January 31, 2017
Anika Goss-Foster, Detroit Future City’s (DFC) executive director, shares her insight on the challenges facing minority business owners in Detroit and how the DFC Implementation Office is working to create resolutions to these issues using the DFC Strategic Framework.
So many Black businesses, so little clout
The Michigan Chronicle
December 18, 2016
Someone who doesn’t know any better might be inclined to assume that in a city where the population is more than 80 percent Black, and where there are more than 40,000 Black-owned businesses – more per capita than just about any other major city in the country – that the business climate for Black folks in Detroit must be simply tremendous. As a matter of fact, the assumption might be that Detroit must be the Promised Land for Black business.
That assumption would be wrong.
This is not to discount the success stories, or to disregard the progress that has been made and continues to be made, but a quick look at some statistics reveals that something just isn’t right. And at Detroit Future City, compiling and then analyzing data and statistics are one of the things they tend to do quite well. Inside their rather comprehensive report, “Detroit Future City: 2012 Detroit Strategic Framework Plan”, there are some rather alarming statistics. Granted, the book is four years old, but according to Detroit Future City Director Anika Goss Foster, not much has really changed data-wise during the past four years, at least not so much to change the fact that most of what was alarming in 2012 remains just as alarming today.
“At the end of the day the data hasn’t changed that much. The gaps haven’t changed that much,” said Foster.
So with that in mind, here’s one set of statistics that deserves some attention, from page 41 of the report:
“Minorities in Detroit already account for 89% of the city’s population; however, the firms they own account for only 15% of private company revenues. African American-owned businesses account for 94% of the city’s MBEs (minority-owned business enterprises) yet few of these companies grow enough to hire even one employee: Only one in thirty African-American companies in the city has at least one employee compared to one in three White-owned businesses.”
And here’s another one; 70 percent of Detroit jobs are held by commuters, whereas only 30 percent of Detroit jobs are held by Detroiters. And 61 percent of employed Detroiters work outside the city, whereas only 39 percent of employed Detroiters work within the city. Not surprisingly, “
Foster adds that another significant barrier for African American small business is that many of them simply cannot get qualified for bank loans or for any other meaningful investment to help them expand, or at least to upgrade, as compared to White businesses. She concedes that a number of them are not “loan ready” and are in need of a helping hand to get them to the next step, but she still admits she is at a loss to explain how it is that in a city with this many black people, a fair number of whom are in positions of power and influence when compared to other cities, that there is such a huge disparity between white and black business clout.
“I don’t have an answer for that,” she said. “It’s crazy.”
Yes. It is. But that hasn’t stopped DFC from working toward some form of resolution to the problem, a problem which Foster readily admits is attracting the concerned efforts of not only DFC but a number of other organizations as well. What’s needed, however, is for there to be more cooperation and coordination between agencies, she said.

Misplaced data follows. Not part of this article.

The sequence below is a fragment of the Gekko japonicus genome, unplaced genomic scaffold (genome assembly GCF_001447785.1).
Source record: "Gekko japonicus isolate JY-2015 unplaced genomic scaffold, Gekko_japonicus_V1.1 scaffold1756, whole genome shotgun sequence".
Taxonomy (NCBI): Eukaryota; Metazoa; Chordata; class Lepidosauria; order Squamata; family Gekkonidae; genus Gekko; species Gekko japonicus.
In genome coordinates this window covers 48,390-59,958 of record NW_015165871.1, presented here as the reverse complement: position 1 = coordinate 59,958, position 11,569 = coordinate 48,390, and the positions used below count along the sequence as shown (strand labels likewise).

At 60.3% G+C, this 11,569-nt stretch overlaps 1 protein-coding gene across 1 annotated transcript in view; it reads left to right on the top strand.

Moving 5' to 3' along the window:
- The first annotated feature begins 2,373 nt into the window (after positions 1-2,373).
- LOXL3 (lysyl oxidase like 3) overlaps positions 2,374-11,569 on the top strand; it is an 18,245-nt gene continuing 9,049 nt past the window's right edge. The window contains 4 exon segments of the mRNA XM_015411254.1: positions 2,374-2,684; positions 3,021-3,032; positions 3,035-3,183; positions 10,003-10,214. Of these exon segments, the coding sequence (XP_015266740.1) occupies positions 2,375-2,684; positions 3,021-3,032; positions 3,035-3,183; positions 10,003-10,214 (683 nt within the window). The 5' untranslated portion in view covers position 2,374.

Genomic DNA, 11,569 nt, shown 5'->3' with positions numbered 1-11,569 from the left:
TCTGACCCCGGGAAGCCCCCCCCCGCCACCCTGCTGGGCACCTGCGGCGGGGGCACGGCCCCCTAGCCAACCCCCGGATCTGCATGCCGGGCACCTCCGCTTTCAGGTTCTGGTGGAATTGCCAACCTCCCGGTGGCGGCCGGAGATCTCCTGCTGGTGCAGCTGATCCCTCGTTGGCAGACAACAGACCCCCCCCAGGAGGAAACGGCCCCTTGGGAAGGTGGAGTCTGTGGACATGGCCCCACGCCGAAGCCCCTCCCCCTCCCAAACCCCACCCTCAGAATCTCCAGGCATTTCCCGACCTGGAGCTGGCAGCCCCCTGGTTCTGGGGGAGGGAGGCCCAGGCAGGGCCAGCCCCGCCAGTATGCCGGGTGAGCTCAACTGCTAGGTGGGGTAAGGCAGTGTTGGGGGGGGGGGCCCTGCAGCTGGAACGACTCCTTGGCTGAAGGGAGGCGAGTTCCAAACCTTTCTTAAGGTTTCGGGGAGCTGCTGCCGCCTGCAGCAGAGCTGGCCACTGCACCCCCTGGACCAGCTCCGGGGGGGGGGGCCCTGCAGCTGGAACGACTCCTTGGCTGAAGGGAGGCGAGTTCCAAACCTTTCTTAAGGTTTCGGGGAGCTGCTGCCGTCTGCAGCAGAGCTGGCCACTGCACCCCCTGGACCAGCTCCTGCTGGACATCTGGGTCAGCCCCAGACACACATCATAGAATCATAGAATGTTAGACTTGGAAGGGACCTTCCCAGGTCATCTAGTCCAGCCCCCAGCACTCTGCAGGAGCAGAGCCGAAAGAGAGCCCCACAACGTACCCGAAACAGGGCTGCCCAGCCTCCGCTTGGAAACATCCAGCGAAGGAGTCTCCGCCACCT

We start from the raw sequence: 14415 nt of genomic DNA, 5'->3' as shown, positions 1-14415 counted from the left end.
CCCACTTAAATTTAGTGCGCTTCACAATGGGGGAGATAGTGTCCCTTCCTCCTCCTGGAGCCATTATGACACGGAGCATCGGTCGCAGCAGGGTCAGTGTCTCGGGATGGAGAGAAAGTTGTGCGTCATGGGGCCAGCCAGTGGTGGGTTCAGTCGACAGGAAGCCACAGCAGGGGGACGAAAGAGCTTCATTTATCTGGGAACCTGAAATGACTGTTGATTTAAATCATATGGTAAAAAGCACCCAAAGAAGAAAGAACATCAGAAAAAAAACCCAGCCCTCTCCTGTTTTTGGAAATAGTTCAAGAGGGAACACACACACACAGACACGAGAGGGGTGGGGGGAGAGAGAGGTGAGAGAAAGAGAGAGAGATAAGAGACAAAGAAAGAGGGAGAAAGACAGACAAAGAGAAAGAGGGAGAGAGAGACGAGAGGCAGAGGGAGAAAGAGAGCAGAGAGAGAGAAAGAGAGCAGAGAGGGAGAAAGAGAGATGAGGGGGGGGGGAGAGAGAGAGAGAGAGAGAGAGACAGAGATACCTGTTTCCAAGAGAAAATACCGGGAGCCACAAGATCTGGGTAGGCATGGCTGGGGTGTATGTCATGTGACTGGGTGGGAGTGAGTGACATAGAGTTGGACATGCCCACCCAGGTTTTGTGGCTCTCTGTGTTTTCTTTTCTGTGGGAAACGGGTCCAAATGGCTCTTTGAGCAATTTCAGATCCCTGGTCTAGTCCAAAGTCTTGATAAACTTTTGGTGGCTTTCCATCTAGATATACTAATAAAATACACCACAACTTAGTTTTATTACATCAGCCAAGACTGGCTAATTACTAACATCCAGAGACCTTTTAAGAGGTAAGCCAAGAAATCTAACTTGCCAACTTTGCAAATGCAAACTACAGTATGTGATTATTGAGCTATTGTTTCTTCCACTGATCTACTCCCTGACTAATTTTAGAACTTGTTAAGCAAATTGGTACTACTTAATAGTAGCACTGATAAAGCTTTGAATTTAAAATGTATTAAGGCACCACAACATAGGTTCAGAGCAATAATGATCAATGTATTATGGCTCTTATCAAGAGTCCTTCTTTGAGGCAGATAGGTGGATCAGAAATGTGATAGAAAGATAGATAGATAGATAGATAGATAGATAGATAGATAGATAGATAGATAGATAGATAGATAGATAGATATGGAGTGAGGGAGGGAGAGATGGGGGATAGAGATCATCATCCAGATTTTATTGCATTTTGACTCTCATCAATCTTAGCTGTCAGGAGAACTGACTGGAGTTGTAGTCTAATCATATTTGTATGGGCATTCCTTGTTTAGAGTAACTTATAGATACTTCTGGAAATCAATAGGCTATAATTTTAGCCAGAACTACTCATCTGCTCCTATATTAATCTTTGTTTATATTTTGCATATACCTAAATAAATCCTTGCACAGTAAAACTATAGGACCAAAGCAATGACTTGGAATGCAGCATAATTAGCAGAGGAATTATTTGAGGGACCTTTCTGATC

“One of the things we really want to do is focus on the system and working with the existing organizations that are already providing technical assistance and already making grants so that we’re not duplicating services.”
That’s for starters, but the overall approach as described by Foster is much bigger than that.
“What I think is part of the challenge is we don’t have a connected system that supports Black-owned businesses. What I mean by that is there are all of these small business support programs, right? All of them are exceptional programs, but they operate independently. They all do their own thing. None of them are really connected to each other.
“We haven’t gotten to the point where all of these programs are trying to achieve the same thing in terms of increasing the financial capacity and the business capability of these African American small businesses to actually grow and sustain. And that, in my opinion, that’s really part of the weak link in small business development.
“One of the things we want to be able to do is work with all these partners on the commercial corridors. Commercial corridors should be the base for the system.”
Commercial corridors are defined as areas such as the well-known Avenue of Fashion on Livernois where a number of small businesses are anchored – and help anchor the surrounding community.
“At Detroit Future City we don’t have all of the answers, but one thing we do know is that these commercial corridors are the anchors of these neighborhoods. And if we focus on them, they can actually provide a base of support and opportunity for neighborhood businesses and, in particular, African American businesses. …I really think that by focusing on the corridors where these businesses are gives us an opportunity to increase the opportunity. To increase businesses in commercial corridors, and to be able to focus on those businesses to be able to increase their own individual business capacity. And I truly believe that will help us begin to close that inequity gap that we see right now between AA businesses and other businesses.”
“Now we’re creating a system where these African American businesses should be and where they already are, which is in the neighborhoods. That’s how we can actually build that base.”
Click here to read the full article in The Michigan Chronicles.